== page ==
But you can feel me.”


Some call him the north wind, or draft, breeze, gale, hurricane, tornado, but 


“I like it better

When they call me

Wind, Little Wind.”


A Junior Library Guild selection, this book about the wind reflects Argueta’s indigenous roots and his appreciation for the natural world. Felipe Ugalde Alcántara’s gorgeous illustrations depict birds floating on the breeze and trees bent under strong gusts. Containing the English and Spanish text on each page, the entire poem appears at the end in Nahuat, the language of Argueta’s Pipil-Nahua ancestors. The third book in a four-part series about Mother Earth, this is an excellent choice to encourage children to write their own poems about nature and to begin conversations about the interconnected web of life.



JORGUE ARGUETA is a prize-winning poet and author of more than twenty children’s picture books, including Una película en mi almohada / A Movie in My Pillow (Children’s Book Press, 2001); Guacamole: Un poema para cocinar / A Cooking Poem (Groundwood Books, 2016); Fuego, Fueguito / Fire, Little Fire (Piñata Books, 2019); Agua, Agüita / Water, Little Water (Piñata Books, 2017); and Somos como las nubes / We Are Like the Clouds (Groundwood Books, 2016), which won the Lee Bennett Hopkins Poetry Award and was named to USBBY’s Outstanding International Book List, the ALA Notable Children’s Books and the Cooperative Children’s Book Center Choices. His poetry collection, En carne propia: Memoria poética / Flesh Wounds: A Poetic Memoir (Arte Público Press, 2017), focuses on his experiences with civil war and living in exile. The California Association for Bilingual Education honored him with its Courage to Act Award and Agua, Agüita / Water, Little Water won the inaugural Campoy-Ada Award in Children’s Poetry given by the Academia Norteamericana de la Lengua Española. A Pipil Nahua Indian, Jorge is also the founder of The Library of Dreams in his native El Salvador, a non-profit organization that promotes literacy in both rural and metropolitan areas. Jorge divides his time between San Francisco, California, and El Salvador.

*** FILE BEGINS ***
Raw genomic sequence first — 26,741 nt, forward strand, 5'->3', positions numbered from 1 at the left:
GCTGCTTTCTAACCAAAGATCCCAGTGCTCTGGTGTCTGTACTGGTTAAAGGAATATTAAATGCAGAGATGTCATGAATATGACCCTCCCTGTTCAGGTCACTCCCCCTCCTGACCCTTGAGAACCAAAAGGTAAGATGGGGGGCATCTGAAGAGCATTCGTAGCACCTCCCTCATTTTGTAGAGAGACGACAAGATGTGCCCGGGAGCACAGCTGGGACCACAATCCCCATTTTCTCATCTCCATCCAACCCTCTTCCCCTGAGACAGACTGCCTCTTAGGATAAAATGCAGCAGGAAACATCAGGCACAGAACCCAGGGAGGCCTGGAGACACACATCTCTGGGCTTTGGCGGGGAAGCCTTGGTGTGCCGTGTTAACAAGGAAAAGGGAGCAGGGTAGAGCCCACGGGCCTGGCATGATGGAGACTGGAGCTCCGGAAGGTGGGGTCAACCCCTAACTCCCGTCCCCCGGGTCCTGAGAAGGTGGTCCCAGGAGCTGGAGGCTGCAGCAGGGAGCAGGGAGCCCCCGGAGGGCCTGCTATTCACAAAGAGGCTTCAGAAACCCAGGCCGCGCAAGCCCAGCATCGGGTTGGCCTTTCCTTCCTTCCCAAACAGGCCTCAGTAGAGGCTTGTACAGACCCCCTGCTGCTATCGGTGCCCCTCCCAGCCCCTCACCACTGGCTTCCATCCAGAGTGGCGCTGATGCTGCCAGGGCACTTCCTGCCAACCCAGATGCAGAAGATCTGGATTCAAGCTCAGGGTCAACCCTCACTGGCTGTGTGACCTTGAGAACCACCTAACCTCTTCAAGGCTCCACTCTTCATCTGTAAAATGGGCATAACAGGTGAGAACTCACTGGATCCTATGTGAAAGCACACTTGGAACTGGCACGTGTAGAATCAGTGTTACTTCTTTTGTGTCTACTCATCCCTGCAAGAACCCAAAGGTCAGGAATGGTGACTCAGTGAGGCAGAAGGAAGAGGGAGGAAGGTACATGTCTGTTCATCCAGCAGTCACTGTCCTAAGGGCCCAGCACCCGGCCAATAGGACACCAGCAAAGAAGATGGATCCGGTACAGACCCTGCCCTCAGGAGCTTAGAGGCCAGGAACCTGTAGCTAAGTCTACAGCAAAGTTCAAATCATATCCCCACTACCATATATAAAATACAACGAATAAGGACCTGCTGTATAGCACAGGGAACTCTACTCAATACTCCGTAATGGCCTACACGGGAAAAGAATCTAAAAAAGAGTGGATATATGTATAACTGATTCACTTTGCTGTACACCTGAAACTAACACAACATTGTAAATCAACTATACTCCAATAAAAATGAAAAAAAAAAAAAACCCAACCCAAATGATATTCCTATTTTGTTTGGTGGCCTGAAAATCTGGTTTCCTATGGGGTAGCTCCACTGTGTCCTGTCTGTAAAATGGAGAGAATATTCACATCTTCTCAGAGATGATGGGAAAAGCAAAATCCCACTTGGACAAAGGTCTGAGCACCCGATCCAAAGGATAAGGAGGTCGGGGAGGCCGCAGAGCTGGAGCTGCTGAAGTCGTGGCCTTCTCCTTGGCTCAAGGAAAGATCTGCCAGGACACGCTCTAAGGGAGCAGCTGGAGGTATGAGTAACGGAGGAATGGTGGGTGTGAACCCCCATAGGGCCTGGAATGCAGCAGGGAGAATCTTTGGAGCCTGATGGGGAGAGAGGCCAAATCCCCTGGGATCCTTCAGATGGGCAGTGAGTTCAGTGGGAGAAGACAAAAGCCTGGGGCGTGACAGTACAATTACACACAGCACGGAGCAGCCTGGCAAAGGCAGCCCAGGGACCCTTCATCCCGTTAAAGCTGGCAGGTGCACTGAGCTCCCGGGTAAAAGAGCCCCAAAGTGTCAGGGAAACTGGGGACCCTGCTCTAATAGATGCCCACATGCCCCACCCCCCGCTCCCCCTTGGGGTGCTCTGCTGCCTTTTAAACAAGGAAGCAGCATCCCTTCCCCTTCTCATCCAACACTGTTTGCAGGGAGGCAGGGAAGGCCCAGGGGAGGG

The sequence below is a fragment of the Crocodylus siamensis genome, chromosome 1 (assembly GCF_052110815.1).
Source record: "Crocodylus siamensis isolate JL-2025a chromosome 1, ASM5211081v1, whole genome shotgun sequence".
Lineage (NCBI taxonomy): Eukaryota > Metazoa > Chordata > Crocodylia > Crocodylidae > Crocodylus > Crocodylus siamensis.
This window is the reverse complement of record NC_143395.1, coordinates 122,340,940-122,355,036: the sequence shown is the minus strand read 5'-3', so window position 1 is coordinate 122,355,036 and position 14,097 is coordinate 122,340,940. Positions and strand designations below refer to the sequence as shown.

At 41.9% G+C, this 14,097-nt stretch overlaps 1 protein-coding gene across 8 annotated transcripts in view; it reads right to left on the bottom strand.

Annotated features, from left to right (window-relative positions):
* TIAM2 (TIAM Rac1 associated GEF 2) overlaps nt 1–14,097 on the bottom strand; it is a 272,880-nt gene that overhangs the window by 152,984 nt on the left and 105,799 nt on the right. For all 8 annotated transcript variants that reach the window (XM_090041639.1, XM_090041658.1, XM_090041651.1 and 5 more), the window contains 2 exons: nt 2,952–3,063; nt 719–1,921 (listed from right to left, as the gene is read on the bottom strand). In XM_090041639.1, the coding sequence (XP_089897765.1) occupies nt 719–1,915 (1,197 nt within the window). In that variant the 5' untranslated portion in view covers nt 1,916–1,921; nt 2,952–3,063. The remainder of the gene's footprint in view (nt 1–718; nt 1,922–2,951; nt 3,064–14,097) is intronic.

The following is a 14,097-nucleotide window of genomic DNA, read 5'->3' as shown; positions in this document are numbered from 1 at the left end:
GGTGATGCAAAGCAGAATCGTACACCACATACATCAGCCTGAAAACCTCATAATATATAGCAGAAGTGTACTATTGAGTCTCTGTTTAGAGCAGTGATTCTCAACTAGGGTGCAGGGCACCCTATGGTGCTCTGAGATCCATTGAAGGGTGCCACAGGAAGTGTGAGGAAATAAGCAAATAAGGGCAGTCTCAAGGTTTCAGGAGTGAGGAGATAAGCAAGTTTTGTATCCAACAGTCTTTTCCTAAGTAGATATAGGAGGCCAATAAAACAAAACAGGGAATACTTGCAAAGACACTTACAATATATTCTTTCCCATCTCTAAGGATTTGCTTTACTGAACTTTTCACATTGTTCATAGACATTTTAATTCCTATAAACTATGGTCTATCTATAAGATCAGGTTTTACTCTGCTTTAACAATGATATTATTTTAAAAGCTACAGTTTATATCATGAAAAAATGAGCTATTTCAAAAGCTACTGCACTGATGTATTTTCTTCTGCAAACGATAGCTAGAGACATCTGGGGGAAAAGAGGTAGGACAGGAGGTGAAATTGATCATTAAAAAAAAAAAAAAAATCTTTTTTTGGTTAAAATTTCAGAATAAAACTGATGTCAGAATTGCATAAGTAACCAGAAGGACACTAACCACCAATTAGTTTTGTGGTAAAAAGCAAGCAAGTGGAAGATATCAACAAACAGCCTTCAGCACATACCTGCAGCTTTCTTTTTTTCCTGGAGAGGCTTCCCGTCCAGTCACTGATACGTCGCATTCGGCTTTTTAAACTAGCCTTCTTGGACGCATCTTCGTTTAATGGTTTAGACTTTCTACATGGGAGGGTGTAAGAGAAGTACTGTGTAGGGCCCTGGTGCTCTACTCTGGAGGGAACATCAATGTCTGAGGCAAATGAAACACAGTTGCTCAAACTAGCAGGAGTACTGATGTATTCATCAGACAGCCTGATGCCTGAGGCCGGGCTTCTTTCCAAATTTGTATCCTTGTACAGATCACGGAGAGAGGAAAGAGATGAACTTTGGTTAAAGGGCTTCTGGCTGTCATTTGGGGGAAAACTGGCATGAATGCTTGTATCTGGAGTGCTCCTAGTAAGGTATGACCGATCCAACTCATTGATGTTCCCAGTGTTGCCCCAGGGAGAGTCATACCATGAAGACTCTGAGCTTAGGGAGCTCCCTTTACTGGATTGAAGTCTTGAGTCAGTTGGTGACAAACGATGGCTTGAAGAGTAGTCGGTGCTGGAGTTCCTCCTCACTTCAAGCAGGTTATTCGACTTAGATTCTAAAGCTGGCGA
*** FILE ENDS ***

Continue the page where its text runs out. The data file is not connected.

FELIPE UGALDE ALCANTARA, a Mexico City native, illustrated Agua, Agüita / Water, Little Water (Piñata Books, 2017); Fuego, Fueguito / Fire, Little Fire (Piñata Books, 2019); Mother Fox and Mr. Coyote / Mamá Zorra y Don Coyote (Piñata Books, 2004); and Little Crow to the Rescue / El Cuervito al rescate (Piñata Books, 2005).

Tuesday, May 24, 2022

Cosecha Calabasas: Zucchini Abundance & the Gluten-free Chicano

Zucchini Abundance: Recipes For Gluten-free Dining

Michael Sedano, The Gluten-free Chicano

Healing comes on its own schedule. This year, after three years disability, I had functional shoulders. I operated a steering wheel painlessly, I played piano without tiring, and I wielded a shovel like a campesino arando la tierra.

On Super Sunday, I began turning my earth and finished in two weeks. When planting time arrived I exercised the wisdom of a lifetime's vegetable gardening and planted two, count 'em, two summer squash plants.

Zucchini have to be a gardener's most immediately satisfying big plant. Those big, green, vigorous plants stand out handsomely as they grow and spread. Then, the first yellow flowers arrive on elongated stems. A week after, miniature zucchini-shaped nubbins topped with yellow flowerbuds grow from the tough main stem. 

When a flower dies it's time to pick her fruit, no matter the size of the zuke. Fingerling zukes are tenderly edible and often the first crop of an extended season. 

Gardens produce increasingly larger squash. Plants need harvesting of fruit to be spied in the foliage, separated by hand amid spiny branches, cut or twist-off every ripe squash. When you get five-pounders you'll vow next year, fewer plants or more recipes.

The Gluten-free Chicano's Zucchini Harvest Recipes

Harvest season is well underway in Southern California. The Gluten-free Chicano has enjoyed Green&Gold's first iteration. The recipe has infinite variability.

Next week, the household will be past the "let's make tortillas" stage of harvest abundance. Perhaps we'll be in new horizons.